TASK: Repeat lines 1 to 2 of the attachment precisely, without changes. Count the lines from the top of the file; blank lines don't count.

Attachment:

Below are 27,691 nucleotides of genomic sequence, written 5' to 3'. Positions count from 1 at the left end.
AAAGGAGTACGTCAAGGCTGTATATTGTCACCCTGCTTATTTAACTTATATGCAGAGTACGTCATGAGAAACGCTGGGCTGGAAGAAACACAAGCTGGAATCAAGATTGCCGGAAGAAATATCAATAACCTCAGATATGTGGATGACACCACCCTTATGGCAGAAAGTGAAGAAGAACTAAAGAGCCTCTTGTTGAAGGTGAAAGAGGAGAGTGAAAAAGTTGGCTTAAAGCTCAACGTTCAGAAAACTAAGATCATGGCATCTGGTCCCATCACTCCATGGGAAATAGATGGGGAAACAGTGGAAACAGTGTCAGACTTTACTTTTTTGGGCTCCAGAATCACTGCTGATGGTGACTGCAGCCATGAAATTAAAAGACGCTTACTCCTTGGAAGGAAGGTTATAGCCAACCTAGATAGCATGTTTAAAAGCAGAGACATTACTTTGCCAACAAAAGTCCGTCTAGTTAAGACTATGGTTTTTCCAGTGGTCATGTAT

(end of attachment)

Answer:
Below are 27,691 nucleotides of genomic sequence, written 5' to 3'. Positions count from 1 at the left end.
AAAGGAGTACGTCAAGGCTGTATATTGTCACCCTGCTTATTTAACTTATATGCAGAGTACGTCATGAGAAACGCTGGGCTGGAAGAAACACAAGCTGGAATCAAGATTGCCGGAAGAAATATCAATAACCTCAGATATGTGGATGACACCACCCTTATGGCAGAAAGTGAAGAAGAACTAAAGAGCCTCTTGTTGAAGGTGAAAGAGGAGAGTGAAAAAGTTGGCTTAAAGCTCAACGTTCAGAAAACTAAGATCATGGCATCTGGTCCCATCACTCCATGGGAAATAGATGGGGAAACAGTGGAAACAGTGTCAGACTTTACTTTTTTGGGCTCCAGAATCACTGCTGATGGTGACTGCAGCCATGAAATTAAAAGACGCTTACTCCTTGGAAGGAAGGTTATAGCCAACCTAGATAGCATGTTTAAAAGCAGAGACATTACTTTGCCAACAAAAGTCCGTCTAGTTAAGACTATGGTTTTTCCAGTGGTCATGTAT